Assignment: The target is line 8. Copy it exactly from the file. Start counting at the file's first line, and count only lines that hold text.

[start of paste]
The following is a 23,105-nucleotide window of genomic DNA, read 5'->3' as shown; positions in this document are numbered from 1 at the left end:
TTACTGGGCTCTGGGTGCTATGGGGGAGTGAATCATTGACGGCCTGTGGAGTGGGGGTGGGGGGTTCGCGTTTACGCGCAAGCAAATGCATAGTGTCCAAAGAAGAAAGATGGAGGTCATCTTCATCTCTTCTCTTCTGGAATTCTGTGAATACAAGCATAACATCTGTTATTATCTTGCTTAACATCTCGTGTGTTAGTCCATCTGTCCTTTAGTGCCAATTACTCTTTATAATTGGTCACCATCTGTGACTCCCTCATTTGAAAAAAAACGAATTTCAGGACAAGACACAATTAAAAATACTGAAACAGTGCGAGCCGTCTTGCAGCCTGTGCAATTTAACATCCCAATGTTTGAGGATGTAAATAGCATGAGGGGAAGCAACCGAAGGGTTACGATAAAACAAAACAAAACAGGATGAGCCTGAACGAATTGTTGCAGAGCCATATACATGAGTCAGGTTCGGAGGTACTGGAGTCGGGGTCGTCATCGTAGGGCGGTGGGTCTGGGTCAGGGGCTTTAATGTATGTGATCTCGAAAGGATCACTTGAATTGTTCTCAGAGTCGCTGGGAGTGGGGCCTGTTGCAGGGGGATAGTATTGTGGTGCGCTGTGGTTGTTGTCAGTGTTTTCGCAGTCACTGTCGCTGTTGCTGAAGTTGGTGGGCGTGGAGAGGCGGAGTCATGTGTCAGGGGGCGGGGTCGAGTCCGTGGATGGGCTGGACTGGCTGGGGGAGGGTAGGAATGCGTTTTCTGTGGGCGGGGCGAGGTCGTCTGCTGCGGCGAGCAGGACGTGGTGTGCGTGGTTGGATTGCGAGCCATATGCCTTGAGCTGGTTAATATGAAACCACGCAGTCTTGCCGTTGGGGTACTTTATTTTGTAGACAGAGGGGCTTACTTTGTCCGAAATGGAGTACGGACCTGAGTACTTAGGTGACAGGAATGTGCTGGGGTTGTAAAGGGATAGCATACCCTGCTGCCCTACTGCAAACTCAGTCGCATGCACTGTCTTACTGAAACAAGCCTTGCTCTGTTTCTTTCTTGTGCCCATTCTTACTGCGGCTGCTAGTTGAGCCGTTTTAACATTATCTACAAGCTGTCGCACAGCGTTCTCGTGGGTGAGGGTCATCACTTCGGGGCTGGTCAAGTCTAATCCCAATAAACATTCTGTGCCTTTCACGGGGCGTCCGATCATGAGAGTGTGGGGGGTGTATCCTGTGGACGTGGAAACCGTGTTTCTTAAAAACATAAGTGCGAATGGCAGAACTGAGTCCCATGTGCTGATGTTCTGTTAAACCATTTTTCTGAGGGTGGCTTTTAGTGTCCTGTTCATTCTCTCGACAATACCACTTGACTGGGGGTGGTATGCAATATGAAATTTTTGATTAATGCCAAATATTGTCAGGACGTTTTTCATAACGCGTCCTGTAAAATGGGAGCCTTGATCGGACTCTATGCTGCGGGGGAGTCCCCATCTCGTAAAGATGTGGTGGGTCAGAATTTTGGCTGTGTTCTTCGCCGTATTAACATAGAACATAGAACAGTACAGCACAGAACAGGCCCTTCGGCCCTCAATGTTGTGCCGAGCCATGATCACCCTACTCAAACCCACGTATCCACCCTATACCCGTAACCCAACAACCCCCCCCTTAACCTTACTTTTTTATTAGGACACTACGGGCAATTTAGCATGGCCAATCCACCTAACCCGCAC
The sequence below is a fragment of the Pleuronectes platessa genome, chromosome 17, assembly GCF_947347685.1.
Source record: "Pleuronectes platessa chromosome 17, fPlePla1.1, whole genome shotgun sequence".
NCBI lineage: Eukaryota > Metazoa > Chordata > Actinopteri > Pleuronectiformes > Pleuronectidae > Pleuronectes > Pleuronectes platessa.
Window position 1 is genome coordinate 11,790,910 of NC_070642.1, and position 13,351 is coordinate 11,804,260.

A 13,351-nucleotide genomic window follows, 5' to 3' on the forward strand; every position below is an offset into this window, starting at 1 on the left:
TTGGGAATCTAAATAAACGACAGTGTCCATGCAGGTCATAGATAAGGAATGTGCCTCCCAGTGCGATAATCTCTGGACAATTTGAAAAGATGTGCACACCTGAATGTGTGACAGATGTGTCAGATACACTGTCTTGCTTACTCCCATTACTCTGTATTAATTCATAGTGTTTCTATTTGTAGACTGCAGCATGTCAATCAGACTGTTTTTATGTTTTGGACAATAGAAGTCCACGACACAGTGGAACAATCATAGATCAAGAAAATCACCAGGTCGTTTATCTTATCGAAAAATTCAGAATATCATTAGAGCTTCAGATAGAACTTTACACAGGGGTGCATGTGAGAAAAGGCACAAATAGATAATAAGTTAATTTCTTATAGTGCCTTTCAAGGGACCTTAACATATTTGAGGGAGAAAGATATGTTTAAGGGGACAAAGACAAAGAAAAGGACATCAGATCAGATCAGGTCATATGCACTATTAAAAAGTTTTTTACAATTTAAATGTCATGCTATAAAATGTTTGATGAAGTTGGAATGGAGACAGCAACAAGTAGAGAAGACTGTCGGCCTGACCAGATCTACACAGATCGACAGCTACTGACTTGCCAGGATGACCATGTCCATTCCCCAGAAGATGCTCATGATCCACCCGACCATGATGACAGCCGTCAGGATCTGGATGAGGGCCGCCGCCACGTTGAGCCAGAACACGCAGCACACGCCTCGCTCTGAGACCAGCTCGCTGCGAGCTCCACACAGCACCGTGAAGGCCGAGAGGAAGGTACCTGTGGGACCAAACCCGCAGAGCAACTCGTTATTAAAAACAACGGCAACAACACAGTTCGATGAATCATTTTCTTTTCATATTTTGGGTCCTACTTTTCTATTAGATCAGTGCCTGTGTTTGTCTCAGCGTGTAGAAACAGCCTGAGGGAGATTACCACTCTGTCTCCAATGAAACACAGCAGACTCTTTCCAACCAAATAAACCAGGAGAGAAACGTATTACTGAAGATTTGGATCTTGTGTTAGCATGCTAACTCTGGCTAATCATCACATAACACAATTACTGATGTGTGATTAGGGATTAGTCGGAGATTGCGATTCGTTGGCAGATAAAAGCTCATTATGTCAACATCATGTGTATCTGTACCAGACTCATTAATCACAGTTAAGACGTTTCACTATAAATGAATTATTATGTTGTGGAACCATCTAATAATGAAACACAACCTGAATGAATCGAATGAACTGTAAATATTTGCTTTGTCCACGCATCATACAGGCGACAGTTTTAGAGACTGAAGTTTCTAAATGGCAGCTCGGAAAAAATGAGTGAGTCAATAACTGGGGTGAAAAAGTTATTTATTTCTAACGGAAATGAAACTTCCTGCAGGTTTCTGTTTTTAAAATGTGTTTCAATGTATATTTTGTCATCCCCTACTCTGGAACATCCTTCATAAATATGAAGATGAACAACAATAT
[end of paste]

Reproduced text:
TTGGGAATCTAAATAAACGACAGTGTCCATGCAGGTCATAGATAAGGAATGTGCCTCCCAGTGCGATAATCTCTGGACAATTTGAAAAGATGTGCACACCTGAATGTGTGACAGATGTGTCAGATACACTGTCTTGCTTACTCCCATTACTCTGTATTAATTCATAGTGTTTCTATTTGTAGACTGCAGCATGTCAATCAGACTGTTTTTATGTTTTGGACAATAGAAGTCCACGACACAGTGGAACAATCATAGATCAAGAAAATCACCAGGTCGTTTATCTTATCGAAAAATTCAGAATATCATTAGAGCTTCAGATAGAACTTTACACAGGGGTGCATGTGAGAAAAGGCACAAATAGATAATAAGTTAATTTCTTATAGTGCCTTTCAAGGGACCTTAACATATTTGAGGGAGAAAGATATGTTTAAGGGGACAAAGACAAAGAAAAGGACATCAGATCAGATCAGGTCATATGCACTATTAAAAAGTTTTTTACAATTTAAATGTCATGCTATAAAATGTTTGATGAAGTTGGAATGGAGACAGCAACAAGTAGAGAAGACTGTCGGCCTGACCAGATCTACACAGATCGACAGCTACTGACTTGCCAGGATGACCATGTCCATTCCCCAGAAGATGCTCATGATCCACCCGACCATGATGACAGCCGTCAGGATCTGGATGAGGGCCGCCGCCACGTTGAGCCAGAACACGCAGCACACGCCTCGCTCTGAGACCAGCTCGCTGCGAGCTCCACACAGCACCGTGAAGGCCGAGAGGAAGGTACCTGTGGGACCAAACCCGCAGAGCAACTCGTTATTAAAAACAACGGCAACAACACAGTTCGATGAATCATTTTCTTTTCATATTTTGGGTCCTACTTTTCTATTAGATCAGTGCCTGTGTTTGTCTCAGCGTGTAGAAACAGCCTGAGGGAGATTACCACTCTGTCTCCAATGAAACACAGCAGACTCTTTCCAACCAAATAAACCAGGAGAGAAACGTATTACTGAAGATTTGGATCTTGTGTTAGCATGCTAACTCTGGCTAATCATCACATAACACAATTACTGATGTGTGATTAGGGATTAGTCGGAGATTGCGATTCGTTGGCAGATAAAAGCTCATTATGTCAACATCATGTGTATCTGTACCAGACTCATTAATCACAGTTAAGACGTTTCACTATAAATGAATTATTATGTTGTGGAACCATCTAATAATGAAACACAACCTGAATGAATCGAATGAACTGTAAATATTTGCTTTGTCCACGCATCATACAGGCGACAGTTTTAGAGACTGAAGTTTCTAAATGGCAGCTCGGAAAAAATGAGTGAGTCAATAACTGGGGTGAAAAAGTTATTTATTTCTAACGGAAATGAAACTTCCTGCAGGTTTCTGTTTTTAAAATGTGTTTCAATGTATATTTTGTCATCCCCTACTCTGGAACATCCTTCATAAATATGAAGATGAACAACAATAT